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Turning to stone

By Rachel Spence

Published: September 9 2006 03:00 | Last updated: September 9 2006 03:00

Since the days of ancient Egypt, obelisks have been employed by architects to signal the presence of sacred sites to pilgrims. "It is the calling card of the city of stone," says Claudio D'Amato Guerrieri, professor of architectural design at Bari Polytechnic.

This week, a 15.5-metre example will loom over the red-brick warehouses and docks of Venice's medieval shipyard, marking the entrance to a special exhibition that is part of the city's 10th Architecture Biennale. Appropriately, the show is called Cities of Stone and the material is its undisputed star.

At first consideration, this seems an eccentric choice. Stone has been around since the Pharaohs. Surely there's nothing new to say about it. But D'Amato, who curated the exhibition, insists that it is stone's illustrious past that makes it the right medium for the future, especially in southern Europe.

"Mediterranean cities are cities of stone, directly generated by the Greek and Roman civilisation, by its particular form of rationality," he explains. He worries that this classical heritage is being swept away in a post-Corbusier tide of cement, glass and steel.

"A city is like a person. If it forgets its tradition, its memory, it loses its cultural identity."

As an example, D'Amato cites the Ara Pacis Museum in Rome, designed by the modernist Richard Meier to house an ancient sacrificial altar. Some would argue that the airy glass, concrete and travertine structure brings a spirit-lifting touch of modernity to the banks of the Tiber but D'Amato disagrees. "It's like putting Beauborg [the Pompidou Centre] on the Grand Canal in Venice."

Yet to dismiss D'Amato as a stuffy traditionalist would be a mistake. His ideal Mediterranean city is the fruit of a marriage between traditional stonemasonry and advanced technology. "There is nothing to say that glass and steel are intrinsically modern or that stone is necessarily ancient. It depends on how they are used."

Take the stone barrel vault, originally conceived by an 18th-century French geometrician, Joseph Abeille, which acts as the centrepiece for the section of the show entitled "The art of the stonecutter". Abeille studied the traditional flat vault, commonly used to build staircases in the servants' quarters of grand houses where vertical space was lacking. "He developed a way of varying the stone grid that supports the arch, which would have allowed lots of different models to be built. But he couldn't translate it into practice," D'Amato explains.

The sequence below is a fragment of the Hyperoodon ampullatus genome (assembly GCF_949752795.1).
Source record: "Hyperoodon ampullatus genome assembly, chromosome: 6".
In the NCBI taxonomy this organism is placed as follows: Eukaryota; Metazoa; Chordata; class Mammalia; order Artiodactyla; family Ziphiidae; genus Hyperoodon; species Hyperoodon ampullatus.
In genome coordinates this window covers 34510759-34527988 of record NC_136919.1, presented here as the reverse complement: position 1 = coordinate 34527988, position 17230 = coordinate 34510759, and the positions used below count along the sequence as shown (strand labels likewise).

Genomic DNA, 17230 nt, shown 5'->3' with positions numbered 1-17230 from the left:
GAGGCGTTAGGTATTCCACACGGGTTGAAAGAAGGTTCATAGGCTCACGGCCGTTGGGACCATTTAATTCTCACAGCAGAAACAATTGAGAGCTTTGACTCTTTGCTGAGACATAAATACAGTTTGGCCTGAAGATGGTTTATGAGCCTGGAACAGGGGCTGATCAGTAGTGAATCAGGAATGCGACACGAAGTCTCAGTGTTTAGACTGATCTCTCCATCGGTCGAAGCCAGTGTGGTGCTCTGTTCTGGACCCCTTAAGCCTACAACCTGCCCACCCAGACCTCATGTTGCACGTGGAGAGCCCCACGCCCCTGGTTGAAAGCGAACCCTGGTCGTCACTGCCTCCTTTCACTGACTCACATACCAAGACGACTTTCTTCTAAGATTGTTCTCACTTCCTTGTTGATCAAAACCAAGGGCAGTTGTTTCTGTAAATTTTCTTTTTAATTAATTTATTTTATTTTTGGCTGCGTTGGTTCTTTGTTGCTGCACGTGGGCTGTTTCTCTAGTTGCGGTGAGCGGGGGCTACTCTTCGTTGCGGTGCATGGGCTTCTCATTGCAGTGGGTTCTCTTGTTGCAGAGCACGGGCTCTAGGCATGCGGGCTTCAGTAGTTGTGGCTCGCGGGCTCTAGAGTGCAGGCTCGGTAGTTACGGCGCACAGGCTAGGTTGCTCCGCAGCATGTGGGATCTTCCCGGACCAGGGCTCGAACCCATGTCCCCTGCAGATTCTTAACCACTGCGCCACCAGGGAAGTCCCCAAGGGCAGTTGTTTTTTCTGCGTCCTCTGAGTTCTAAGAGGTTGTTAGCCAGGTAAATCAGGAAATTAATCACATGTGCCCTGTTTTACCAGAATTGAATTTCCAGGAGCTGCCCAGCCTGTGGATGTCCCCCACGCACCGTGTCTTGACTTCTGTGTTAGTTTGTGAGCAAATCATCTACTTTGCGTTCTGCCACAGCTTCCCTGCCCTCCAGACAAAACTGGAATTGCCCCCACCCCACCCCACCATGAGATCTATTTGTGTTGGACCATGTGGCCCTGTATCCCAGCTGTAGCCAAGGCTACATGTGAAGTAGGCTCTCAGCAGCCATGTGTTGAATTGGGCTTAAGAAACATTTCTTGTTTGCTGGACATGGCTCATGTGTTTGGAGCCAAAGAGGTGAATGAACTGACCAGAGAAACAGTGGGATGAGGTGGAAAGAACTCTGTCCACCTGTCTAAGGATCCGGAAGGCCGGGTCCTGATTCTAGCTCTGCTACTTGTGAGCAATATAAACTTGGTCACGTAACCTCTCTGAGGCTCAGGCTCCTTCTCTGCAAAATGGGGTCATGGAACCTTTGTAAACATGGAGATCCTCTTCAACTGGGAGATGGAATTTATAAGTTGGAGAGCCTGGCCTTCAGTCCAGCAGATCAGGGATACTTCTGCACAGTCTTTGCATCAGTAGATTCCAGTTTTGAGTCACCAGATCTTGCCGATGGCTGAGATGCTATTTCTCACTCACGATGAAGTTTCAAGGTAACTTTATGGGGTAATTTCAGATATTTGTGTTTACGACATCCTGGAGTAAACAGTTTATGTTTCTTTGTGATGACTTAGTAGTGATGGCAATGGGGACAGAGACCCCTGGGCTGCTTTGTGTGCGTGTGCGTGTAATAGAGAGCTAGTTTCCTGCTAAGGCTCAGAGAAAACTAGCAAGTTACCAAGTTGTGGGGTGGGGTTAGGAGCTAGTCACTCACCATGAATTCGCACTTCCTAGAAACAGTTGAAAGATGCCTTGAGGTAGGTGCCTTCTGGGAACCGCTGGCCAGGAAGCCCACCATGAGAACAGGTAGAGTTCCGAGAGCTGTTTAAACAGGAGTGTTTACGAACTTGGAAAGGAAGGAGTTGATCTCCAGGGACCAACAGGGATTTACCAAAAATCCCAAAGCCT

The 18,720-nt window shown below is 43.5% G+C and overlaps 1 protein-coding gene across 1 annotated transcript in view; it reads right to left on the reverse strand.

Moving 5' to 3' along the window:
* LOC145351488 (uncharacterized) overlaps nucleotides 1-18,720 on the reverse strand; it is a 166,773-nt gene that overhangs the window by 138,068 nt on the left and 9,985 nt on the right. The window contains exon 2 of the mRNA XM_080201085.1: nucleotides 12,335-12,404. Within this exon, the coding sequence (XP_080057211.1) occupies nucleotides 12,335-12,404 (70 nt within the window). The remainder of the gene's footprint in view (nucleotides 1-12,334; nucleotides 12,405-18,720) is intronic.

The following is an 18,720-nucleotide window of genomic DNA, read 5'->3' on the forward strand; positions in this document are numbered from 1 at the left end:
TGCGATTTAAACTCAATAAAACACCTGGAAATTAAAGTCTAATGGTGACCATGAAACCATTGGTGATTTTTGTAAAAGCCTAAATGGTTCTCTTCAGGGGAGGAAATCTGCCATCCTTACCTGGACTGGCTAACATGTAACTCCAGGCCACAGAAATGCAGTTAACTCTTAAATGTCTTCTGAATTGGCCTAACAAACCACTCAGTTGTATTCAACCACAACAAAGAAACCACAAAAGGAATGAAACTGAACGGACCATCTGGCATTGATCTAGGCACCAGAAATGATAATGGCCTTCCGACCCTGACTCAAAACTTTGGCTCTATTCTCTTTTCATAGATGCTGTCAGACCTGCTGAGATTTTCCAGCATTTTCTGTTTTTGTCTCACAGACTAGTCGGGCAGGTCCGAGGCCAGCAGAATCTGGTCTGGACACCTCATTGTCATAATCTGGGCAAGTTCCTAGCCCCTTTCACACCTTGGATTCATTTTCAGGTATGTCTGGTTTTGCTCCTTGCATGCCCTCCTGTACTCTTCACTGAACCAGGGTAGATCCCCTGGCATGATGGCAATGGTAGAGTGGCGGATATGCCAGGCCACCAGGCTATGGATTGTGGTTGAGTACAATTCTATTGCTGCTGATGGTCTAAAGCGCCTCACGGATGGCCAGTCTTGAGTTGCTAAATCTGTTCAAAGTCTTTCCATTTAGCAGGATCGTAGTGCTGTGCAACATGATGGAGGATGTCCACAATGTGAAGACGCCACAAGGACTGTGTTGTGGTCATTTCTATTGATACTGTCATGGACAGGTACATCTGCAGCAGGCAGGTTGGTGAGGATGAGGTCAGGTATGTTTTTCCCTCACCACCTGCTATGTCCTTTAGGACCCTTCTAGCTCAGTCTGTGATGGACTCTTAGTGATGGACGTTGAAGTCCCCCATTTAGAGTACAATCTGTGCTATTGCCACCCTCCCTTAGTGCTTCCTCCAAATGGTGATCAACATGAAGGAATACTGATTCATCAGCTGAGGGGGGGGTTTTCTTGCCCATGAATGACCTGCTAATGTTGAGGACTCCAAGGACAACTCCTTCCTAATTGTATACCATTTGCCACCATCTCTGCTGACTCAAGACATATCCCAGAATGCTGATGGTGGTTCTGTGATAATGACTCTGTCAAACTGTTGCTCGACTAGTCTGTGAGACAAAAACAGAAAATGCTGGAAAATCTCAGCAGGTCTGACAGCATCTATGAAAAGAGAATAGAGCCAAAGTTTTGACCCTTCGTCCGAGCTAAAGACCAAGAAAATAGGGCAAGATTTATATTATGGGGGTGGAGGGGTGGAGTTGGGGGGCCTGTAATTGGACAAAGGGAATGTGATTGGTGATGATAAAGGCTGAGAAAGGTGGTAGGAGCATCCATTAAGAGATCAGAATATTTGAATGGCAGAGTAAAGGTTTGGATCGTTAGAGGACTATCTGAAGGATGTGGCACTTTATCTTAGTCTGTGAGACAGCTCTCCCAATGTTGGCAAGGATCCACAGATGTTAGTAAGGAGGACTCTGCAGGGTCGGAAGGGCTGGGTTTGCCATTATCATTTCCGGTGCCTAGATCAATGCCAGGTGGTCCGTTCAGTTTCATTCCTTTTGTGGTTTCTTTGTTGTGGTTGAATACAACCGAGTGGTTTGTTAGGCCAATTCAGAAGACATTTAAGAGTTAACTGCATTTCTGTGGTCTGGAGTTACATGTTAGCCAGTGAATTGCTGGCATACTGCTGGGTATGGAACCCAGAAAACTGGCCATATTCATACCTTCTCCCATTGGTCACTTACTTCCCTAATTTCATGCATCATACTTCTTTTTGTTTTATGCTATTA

The professor and his students fed the centuries-old plans into a computer-aided design programme and not only realised them but developed them further, turning the flat surface back into an arch. The result is an impeccable curve with a pristine grid of stone that interlocks so snugly no mortar was necessary.

"Only the ancient Greeks could have produced a barrel vault without mortar," D'Amato says proudly.

Also on display are projects for two bridges, both intended for Venice, whose fluid arcs illustrate the vault's practical uses.

A new vogue for stonecutting will have welcome consequences for the way we live. "Houses built of stone have huge advantages over those built in cement," D'Amato explains, and not only in the Mediterranean. "You have only to look at the great country houses of Sir Edwin Lutyens to see how preferable stone is to a cement cage. Now, thanks to the technical possibilities of the material allied to the new technology, you can create marvellous spaces with, say, arched or vaulted ceilings or cupolas."

His barrel vault, historically used as an intermediary floor in staircases, would be the ideal ceiling for a ground-floor salon. Other ideas that could transform domestic spaces include a spiral staircase, lunette windows and balustraded terraces, all rendered in three-dimensional models.

Of course, houses in the Mediterranean have traditionally been built of stone for practical reasons. "It retains the heat in winter and stays cool in summer," D'Amato says. "It's the best choice by far. But the tradition has been lost recently and houses are much less comfortable as a result."

The main section of the exhibition, Project South, aims to change that. It showcases the shortlisted entries for an international competition to renovate - with stone - rundown areas in four southern Italian coastal cities: Syracuse, Crotone, Pantelleria and Bari. All possess great natural beauty but have been scarred by brutal modern buildings often erected without planning permission.